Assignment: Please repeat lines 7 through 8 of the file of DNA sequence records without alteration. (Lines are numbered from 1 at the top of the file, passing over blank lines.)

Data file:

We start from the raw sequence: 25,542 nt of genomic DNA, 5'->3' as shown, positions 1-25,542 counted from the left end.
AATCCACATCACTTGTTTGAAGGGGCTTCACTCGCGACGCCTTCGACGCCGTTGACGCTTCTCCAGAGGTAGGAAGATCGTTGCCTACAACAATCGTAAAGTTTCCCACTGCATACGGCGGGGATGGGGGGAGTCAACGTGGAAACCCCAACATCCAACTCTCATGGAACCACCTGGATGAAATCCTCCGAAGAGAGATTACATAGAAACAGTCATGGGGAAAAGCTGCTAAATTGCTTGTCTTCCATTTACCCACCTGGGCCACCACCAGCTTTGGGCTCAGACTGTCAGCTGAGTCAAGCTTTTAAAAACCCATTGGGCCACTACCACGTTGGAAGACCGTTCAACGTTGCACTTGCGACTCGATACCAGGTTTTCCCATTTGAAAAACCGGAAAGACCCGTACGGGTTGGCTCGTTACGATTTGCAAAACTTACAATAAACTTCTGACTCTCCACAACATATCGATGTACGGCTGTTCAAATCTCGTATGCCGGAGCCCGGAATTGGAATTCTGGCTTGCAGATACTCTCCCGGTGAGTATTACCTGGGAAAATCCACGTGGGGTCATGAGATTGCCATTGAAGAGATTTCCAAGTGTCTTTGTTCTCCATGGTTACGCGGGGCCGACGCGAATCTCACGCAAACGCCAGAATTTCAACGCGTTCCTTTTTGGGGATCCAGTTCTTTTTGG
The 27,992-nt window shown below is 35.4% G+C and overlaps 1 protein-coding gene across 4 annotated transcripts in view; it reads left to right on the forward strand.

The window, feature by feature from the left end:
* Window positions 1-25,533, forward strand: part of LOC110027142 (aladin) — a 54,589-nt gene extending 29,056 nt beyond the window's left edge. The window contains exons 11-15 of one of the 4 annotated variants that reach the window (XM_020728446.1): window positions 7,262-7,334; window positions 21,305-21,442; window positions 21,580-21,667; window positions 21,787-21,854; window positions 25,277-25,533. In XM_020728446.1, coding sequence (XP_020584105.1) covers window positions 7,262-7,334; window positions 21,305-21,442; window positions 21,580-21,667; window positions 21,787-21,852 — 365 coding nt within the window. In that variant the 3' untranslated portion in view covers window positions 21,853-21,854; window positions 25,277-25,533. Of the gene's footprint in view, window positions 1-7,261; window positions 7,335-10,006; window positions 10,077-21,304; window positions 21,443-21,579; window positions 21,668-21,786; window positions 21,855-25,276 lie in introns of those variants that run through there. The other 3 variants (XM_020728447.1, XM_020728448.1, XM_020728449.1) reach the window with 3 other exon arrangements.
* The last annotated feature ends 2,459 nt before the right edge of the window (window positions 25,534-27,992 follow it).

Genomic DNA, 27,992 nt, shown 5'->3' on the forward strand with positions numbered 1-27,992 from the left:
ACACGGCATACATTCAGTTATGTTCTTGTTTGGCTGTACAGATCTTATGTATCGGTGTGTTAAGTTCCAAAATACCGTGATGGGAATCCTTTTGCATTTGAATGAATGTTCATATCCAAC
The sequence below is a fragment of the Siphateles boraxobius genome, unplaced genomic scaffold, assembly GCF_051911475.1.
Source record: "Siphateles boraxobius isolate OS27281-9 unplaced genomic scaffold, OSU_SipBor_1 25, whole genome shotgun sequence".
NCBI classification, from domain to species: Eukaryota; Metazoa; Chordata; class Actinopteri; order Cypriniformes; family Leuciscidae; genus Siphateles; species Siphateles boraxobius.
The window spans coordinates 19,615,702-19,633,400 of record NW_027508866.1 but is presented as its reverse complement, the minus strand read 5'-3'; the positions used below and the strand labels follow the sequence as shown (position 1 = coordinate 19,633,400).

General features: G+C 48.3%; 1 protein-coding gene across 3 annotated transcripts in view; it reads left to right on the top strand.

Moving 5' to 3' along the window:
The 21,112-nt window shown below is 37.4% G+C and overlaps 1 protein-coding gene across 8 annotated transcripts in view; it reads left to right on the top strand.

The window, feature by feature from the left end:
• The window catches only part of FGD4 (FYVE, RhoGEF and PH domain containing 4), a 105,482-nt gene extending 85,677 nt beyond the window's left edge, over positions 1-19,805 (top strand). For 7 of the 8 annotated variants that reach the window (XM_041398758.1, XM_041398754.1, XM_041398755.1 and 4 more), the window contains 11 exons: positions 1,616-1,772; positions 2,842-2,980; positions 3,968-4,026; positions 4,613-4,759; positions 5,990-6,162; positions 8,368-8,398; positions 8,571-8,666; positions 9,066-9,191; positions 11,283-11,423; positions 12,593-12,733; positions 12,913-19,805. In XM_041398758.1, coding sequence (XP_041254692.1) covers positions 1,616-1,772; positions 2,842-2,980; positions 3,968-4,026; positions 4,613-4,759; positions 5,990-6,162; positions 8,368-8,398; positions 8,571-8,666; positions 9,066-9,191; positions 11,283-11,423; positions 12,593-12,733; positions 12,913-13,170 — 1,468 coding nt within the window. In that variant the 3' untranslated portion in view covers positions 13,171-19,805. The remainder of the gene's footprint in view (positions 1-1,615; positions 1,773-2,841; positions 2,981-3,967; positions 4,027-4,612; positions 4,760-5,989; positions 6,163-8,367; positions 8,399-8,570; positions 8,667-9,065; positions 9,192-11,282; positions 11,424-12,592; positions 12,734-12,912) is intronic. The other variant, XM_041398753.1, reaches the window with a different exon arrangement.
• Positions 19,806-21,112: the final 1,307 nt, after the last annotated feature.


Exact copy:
Genomic DNA, 27,992 nt, shown 5'->3' on the forward strand with positions numbered 1-27,992 from the left:
ACACGGCATACATTCAGTTATGTTCTTGTTTGGCTGTACAGATCTTATGTATCGGTGTGTTAAGTTCCAAAATACCGTGATGGGAATCCTTTTGCATTTGAATGAATGTTCATATCCAAC